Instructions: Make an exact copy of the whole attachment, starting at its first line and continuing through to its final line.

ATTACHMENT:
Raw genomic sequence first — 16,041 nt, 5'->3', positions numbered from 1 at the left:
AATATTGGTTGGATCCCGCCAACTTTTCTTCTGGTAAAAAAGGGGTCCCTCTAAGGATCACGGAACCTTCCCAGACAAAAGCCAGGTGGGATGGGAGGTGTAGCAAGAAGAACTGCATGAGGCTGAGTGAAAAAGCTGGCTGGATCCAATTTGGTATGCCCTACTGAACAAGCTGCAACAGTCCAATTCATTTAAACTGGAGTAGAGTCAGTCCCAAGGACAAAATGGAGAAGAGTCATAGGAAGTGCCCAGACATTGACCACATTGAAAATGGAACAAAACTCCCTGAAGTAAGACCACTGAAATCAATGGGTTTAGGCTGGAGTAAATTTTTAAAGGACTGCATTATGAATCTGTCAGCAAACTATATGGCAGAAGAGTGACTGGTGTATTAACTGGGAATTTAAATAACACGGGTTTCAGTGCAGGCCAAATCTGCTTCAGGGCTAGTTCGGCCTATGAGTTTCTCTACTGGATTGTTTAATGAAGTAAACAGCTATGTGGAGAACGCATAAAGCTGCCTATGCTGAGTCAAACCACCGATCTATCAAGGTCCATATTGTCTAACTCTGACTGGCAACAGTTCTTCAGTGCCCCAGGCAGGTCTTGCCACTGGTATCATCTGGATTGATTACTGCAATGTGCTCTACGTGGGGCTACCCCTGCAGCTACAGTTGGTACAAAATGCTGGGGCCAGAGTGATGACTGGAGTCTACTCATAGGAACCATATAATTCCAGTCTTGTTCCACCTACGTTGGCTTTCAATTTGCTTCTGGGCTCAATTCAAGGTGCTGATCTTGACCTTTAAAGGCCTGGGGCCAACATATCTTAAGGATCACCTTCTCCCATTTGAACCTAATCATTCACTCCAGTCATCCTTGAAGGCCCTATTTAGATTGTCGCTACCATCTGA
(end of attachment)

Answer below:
Raw genomic sequence first — 16,041 nt, 5'->3', positions numbered from 1 at the left:
AATATTGGTTGGATCCCGCCAACTTTTCTTCTGGTAAAAAAGGGGTCCCTCTAAGGATCACGGAACCTTCCCAGACAAAAGCCAGGTGGGATGGGAGGTGTAGCAAGAAGAACTGCATGAGGCTGAGTGAAAAAGCTGGCTGGATCCAATTTGGTATGCCCTACTGAACAAGCTGCAACAGTCCAATTCATTTAAACTGGAGTAGAGTCAGTCCCAAGGACAAAATGGAGAAGAGTCATAGGAAGTGCCCAGACATTGACCACATTGAAAATGGAACAAAACTCCCTGAAGTAAGACCACTGAAATCAATGGGTTTAGGCTGGAGTAAATTTTTAAAGGACTGCATTATGAATCTGTCAGCAAACTATATGGCAGAAGAGTGACTGGTGTATTAACTGGGAATTTAAATAACACGGGTTTCAGTGCAGGCCAAATCTGCTTCAGGGCTAGTTCGGCCTATGAGTTTCTCTACTGGATTGTTTAATGAAGTAAACAGCTATGTGGAGAACGCATAAAGCTGCCTATGCTGAGTCAAACCACCGATCTATCAAGGTCCATATTGTCTAACTCTGACTGGCAACAGTTCTTCAGTGCCCCAGGCAGGTCTTGCCACTGGTATCATCTGGATTGATTACTGCAATGTGCTCTACGTGGGGCTACCCCTGCAGCTACAGTTGGTACAAAATGCTGGGGCCAGAGTGATGACTGGAGTCTACTCATAGGAACCATATAATTCCAGTCTTGTTCCACCTACGTTGGCTTTCAATTTGCTTCTGGGCTCAATTCAAGGTGCTGATCTTGACCTTTAAAGGCCTGGGGCCAACATATCTTAAGGATCACCTTCTCCCATTTGAACCTAATCATTCACTCCAGTCATCCTTGAAGGCCCTATTTAGATTGTCGCTACCATCTGA